Wednesday, October 27, 2010

Review: Dimmu Borgir, "Abrahadabra"

I’ve never been a huge fan of black metal, a dabbler at best, but hearing “Progenies of the Great Apocalypse” from Dimmu Borgir’s 2003 outing “Death Cult Armageddon” made me an immediate fan. Then again, the hardcore black metal crowd would probably tell you I still don’t like the genre because Dimmu Borgir is no longer part of it, and they’ve sold out because more than five people know who they are. Maybe they’ve got a point.

Certainly, what’s on the band’s latest effort, “Abrahadabra,” bears little resemblance to other acts in the genre, apart from the raspy vocals and a few occasional blast beats.
For “Abrahadabra,” the band parted ways with bassist and clean vocalist ICS Vortex, as well as keyboard player Mustis. They also recruited a full symphony orchestra and choir, and it’s those 100 or so musicians that are the MVP’s of Dimmu Borgir’s most ambitious effort to date. “Abrahadabra” is more symphonic than ever, exploring themes and moods that will remind the listener at times of Wagner and Orff. The orchestra and choir is used effectively, integrated fully into the compositions rather than just thrown in so they can use the term symphonic. The music here is huge and majestic, taking everything I loved about “Progenies of the Great Apocalypse” and cranking it up to 11.

At times, as on opening introductory track “Xibir,” you’d be hard-pressed to call it metal at all. But even on some of the meatier songs on the record, like the eponymous “Dimmu Borgir,” the metallic instrumentation is pushed into the background, giving way to the classical instruments. It’s an interesting approach on a song like “The Demiurge Molecule,” which features a guttural vocal with thrash and hardcore leanings over a musical piece that, for the most part, would be at home in the catalog of one of the darker classical composers.

There are a few songs toward the end of the record that do more resemble the band’s past work, such as “Ritualist,” but even they incorporate some different elements. There’s a very nice haunting acoustic guitar bit that opens “Ritualist” and runs throughout the song, and it’s filled with flourishes of the symphonic punctuating the vicious metallic elements. The thrashy “Renewal” represents one of the more heavy songs here, but still keeps a very melodic and symphonic air. There’s a nod to their treble-filled black metal roots again on “A Jewel Traced Through Coal,” but even it has a big, full opening and some cool choral parts toward the end.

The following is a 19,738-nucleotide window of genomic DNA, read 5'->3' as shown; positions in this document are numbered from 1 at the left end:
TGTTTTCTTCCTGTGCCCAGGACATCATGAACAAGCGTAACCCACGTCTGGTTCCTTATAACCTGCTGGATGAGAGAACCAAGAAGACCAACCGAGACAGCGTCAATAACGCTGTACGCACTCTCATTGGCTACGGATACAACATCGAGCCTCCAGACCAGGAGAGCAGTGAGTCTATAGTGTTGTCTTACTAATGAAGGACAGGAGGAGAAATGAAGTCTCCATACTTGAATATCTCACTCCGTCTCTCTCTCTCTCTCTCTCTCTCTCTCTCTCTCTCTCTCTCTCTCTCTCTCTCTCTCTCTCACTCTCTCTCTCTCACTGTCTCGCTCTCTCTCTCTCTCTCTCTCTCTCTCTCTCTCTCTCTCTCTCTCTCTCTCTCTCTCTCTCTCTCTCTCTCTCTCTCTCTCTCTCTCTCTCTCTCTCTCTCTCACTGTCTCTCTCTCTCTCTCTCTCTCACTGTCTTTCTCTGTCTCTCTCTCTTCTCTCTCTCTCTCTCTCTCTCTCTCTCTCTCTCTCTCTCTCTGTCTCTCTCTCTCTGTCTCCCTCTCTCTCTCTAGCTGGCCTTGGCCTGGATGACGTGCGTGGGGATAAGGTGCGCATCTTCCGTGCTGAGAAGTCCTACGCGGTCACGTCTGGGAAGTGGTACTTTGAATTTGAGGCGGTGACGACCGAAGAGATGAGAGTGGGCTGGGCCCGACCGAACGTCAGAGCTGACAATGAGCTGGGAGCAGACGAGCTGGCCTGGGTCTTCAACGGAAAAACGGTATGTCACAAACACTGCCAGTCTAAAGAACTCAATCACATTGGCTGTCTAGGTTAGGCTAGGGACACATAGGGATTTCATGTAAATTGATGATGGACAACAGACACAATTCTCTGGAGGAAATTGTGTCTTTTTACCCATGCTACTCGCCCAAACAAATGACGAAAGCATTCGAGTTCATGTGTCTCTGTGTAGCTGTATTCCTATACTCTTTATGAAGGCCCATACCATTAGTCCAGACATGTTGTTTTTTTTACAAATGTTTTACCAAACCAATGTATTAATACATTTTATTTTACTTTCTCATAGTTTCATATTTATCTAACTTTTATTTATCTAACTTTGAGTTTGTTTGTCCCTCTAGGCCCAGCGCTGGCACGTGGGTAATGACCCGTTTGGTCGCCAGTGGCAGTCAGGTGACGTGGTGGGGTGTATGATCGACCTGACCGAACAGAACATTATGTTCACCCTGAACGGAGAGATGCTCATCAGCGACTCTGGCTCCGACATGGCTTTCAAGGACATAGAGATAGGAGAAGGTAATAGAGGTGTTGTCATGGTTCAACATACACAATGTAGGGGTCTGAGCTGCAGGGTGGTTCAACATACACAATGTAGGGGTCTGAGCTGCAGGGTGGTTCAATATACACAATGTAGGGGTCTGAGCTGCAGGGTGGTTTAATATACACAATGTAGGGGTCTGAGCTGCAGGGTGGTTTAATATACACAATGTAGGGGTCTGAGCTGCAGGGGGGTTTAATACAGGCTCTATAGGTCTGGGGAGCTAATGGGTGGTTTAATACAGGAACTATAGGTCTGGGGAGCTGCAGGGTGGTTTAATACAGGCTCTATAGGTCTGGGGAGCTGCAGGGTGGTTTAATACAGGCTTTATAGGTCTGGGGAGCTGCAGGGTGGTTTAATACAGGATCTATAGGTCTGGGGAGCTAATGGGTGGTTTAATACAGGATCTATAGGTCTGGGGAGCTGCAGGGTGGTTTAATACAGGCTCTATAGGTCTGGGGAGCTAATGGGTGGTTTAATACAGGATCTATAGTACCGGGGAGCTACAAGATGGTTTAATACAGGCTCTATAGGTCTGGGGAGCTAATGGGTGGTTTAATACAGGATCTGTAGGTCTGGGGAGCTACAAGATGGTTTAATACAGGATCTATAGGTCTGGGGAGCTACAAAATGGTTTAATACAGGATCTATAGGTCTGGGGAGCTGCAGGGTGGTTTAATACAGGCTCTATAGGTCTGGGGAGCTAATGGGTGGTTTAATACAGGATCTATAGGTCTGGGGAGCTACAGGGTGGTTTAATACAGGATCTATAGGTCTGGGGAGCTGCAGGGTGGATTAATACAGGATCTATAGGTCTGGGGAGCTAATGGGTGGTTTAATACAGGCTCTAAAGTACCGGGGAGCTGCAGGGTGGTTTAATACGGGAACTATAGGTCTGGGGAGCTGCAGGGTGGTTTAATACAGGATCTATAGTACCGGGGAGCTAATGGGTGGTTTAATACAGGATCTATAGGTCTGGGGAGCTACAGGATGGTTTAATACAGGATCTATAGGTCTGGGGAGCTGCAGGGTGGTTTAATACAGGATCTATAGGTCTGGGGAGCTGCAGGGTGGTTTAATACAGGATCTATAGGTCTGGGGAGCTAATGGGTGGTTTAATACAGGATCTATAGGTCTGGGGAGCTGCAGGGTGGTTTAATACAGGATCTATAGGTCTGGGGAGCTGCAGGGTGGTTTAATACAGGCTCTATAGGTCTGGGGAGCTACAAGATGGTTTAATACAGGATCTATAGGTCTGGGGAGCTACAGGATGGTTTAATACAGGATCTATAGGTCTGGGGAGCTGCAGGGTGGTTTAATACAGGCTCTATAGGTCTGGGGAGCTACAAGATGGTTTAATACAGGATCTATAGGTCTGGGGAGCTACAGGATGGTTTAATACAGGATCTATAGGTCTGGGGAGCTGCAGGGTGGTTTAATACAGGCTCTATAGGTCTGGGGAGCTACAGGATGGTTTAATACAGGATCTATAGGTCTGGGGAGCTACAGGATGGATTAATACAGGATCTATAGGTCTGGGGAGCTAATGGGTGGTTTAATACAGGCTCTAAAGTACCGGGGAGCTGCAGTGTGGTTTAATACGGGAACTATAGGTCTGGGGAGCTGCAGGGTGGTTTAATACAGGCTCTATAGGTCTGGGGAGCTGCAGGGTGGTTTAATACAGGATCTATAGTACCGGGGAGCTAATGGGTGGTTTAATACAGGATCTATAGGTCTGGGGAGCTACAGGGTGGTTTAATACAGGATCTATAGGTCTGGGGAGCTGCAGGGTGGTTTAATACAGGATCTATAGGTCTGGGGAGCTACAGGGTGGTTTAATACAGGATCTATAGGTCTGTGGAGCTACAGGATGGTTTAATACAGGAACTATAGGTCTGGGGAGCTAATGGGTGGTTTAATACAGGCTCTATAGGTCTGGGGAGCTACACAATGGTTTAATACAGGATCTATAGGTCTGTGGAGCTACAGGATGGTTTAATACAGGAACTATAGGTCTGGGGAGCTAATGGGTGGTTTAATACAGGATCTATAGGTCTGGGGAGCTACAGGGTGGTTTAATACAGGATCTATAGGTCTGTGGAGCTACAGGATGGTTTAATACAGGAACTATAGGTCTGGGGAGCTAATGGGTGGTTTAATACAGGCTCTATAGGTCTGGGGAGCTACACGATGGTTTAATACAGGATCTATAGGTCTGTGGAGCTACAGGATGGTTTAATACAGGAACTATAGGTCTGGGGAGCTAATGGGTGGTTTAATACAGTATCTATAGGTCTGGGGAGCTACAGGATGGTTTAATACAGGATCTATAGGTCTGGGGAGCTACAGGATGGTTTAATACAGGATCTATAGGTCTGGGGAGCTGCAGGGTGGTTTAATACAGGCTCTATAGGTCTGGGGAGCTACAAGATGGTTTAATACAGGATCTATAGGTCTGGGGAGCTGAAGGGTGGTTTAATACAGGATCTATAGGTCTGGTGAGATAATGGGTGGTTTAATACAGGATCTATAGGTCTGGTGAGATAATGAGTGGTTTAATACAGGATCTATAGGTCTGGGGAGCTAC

That is perhaps the thing I love most about this record. While most black metal acts seem to want to beat you over the head with noise and make music that sounds as thin and tinny as possible, Dimmu Borgir offers a full, room-filling experience. There’s a great deal of effort put into both the composition of the music and making it sound as good as possible, while not really losing any of the heaviness or nastiness that should be incorporated in the extreme genres. It's dark. It's menacing. It's haunting. It's creepy. It has a great deal more depth than their previous efforts. “Abrahadabra” is certainly the band’s master work to this point, and I’ll be interested to see how they evolve from here.

If you’re looking for a dark, bombastic and, at times, downright mean record to celebrate this weekend’s Halloween festivities, you could do much worse than “Abrahadabra.” I can guarantee if you blast this during trick or treating, you’ll have the most frightening house on the block.

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